Many years ago, driving along the 280 freeway south of San Francisco, commuting to a job I had long stopped caring about and trying to let dark thoughts settle into the kind of numb that helps with accepting the things you cannot change, I saw a dog running scared along the concrete barrier at the heart of the freeway. Four lanes of traffic separated her from the scrappy, litter-strewn bank and the tenement houses below. There was no way I could stop; traffic was heavy on all four southbound lanes and it was moving fast. As I passed, I realised it was no dog. It was a coyote, desperately thin with heavy teats. She was running the barrier, pressed hard up against it with only inches between her visible ribs and the vehicles thundering past. 

Her whole story burst into my imagination. Somewhere there were pups. On that bare undeveloped hill, perhaps, or in a dry culvert. She was hungry and so were they. She was taking the fastest route to the dumpster behind the burger joint or the taqueria. How she would dart across the traffic and drop unseen into the neighbourhood was a thought I couldn’t stand to think, and yet I couldn’t stop thinking it. It played like a loop in my mind for weeks.

Months later, I quit the job. The vision of the coyote wouldn’t leave me. It hung around and relentlessly gnawed at the edges of my conscience. I tried to write about it and couldn’t. At work, one of the creatives, a director, had asked to see my writing, which I had probably talked about a bit too much. He was trying to be kind, but I felt like he’d ripped back the curtain and everyone could see the sham: I had nothing much to show him. Fragments. A few poems. 

23 years later, to the month, on a blustery and unseasonably cold day in Aotearoa, I am commuting from the suburban home I share with my husband to the little farm where I spend most of my days. As I come around a long curve on the new expressway, I see a mother duck with three tiny newborn ducklings in tow. They are waddling up the middle of the highway, hard up against a concrete barrier that rises between the north and southbound lanes. The barrier runs for nearly half a kilometre as the new road spans a huge interchange, flying over a major local road and a river. Déjà vu.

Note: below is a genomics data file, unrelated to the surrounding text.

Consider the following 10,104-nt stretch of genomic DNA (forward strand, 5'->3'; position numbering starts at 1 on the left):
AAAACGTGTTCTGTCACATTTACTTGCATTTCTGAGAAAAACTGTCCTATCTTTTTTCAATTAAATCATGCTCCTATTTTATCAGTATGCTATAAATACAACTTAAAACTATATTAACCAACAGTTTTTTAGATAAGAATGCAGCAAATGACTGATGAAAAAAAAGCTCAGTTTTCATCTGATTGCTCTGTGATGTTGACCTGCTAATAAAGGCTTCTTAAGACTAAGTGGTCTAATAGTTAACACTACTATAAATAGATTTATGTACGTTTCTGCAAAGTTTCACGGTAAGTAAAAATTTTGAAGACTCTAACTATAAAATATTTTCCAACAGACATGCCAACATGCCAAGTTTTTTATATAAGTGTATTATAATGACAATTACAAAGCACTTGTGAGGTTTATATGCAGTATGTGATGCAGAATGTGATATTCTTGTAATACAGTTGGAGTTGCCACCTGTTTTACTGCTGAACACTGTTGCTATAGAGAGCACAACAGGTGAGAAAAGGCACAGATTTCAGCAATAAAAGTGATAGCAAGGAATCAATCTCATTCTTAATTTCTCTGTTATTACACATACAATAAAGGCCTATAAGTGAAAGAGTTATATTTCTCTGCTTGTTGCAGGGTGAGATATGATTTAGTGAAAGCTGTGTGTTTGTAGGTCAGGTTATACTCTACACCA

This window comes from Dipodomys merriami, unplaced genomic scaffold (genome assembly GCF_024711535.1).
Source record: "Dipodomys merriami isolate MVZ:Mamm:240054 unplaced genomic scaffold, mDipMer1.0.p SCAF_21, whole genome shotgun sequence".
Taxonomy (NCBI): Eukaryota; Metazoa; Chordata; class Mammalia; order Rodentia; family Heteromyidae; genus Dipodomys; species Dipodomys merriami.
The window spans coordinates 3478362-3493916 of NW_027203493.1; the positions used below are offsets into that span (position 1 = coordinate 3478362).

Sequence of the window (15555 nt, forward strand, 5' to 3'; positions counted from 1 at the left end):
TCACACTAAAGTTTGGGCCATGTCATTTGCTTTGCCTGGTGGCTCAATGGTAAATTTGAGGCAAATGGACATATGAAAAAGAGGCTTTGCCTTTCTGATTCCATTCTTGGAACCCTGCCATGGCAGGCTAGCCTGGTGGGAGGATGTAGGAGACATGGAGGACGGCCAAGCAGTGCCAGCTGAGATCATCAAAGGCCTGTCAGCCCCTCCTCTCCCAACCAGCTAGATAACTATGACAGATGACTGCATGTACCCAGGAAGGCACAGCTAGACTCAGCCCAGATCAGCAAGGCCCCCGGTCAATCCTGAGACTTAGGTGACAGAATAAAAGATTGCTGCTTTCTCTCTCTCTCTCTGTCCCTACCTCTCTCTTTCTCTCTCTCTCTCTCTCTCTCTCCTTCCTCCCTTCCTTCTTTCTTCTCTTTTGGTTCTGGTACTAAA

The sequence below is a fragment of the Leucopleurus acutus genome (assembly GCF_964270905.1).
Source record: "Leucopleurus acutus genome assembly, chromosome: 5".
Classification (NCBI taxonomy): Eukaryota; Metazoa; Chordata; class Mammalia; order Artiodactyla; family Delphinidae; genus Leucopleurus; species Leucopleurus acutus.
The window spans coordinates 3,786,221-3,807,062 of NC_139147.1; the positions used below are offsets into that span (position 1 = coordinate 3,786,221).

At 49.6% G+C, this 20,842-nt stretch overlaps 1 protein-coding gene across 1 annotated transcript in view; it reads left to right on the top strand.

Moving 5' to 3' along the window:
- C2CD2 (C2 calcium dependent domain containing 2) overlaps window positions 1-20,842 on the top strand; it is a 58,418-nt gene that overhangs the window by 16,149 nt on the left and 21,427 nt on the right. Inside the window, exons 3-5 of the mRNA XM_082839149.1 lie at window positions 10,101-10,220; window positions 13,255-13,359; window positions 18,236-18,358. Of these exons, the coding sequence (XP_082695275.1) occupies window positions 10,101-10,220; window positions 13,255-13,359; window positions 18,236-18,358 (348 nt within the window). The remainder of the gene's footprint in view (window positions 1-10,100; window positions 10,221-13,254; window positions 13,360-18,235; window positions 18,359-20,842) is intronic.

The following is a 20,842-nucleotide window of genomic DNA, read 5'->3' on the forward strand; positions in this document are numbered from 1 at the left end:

I still have nothing much to show. One manuscript, another in a drawer. Several false starts. A few essays and one or two rants. A few more poems. Once again, I can’t stop for the mother duck, knowing full well that if I do, I’ll cause panic in the ranks and they will run into the oncoming traffic. They are wild and I am not of their world. I am a predator. I feel desperately sad and it hangs like a yoke around my shoulders for the rest of the day. 

The manuscript, which has taken me fifteen years to set free, is with the book designer. I’ve had input into the cover, discussed the look and feel of the pages. My publisher is organising the ISBN and, later, the Library of Congress submission. I am terrified and thrilled in equal measure. 

Here at the farm, we are having the most prolific season of ducks. Perhaps the dogs have run off the pukekos and stoats which predate on ducklings, or perhaps we have an exception on our hands. One mother duck started early, parading a string of eleven ducklings while the wild spring rains pelted the paddocks. One duckling vanished in the early weeks, but here we are on the doorstep of summer and this mother is still parading her ten offspring. Only now it’s difficult to tell which one is Mother. The ten ducklings have grown into fully fledged ducks.

It’s a truly exceptional feat in a plague year, and I secretly wonder if that halcyon moment that lockdown provided—the quieted world, the absence of machine noise, all the jostle and thrust of human endeavour truanting—has given our mother duck the edge.

I’m with her. I’m with the mothers.

2 thoughts on “Portents

  1. What a beautiful piece to wake up to, Abby. When I was pregnant with my son the best piece of advice I got was to enjoy the pregnancy. It wasn’t always easy to do, as I grew huge and the days grew over-heated, but I took the advice to heart, knowing my little space alien wouldn’t be in there forever. Brava to you! I happily anticipate the birth of your book. Here’s to the mamas!


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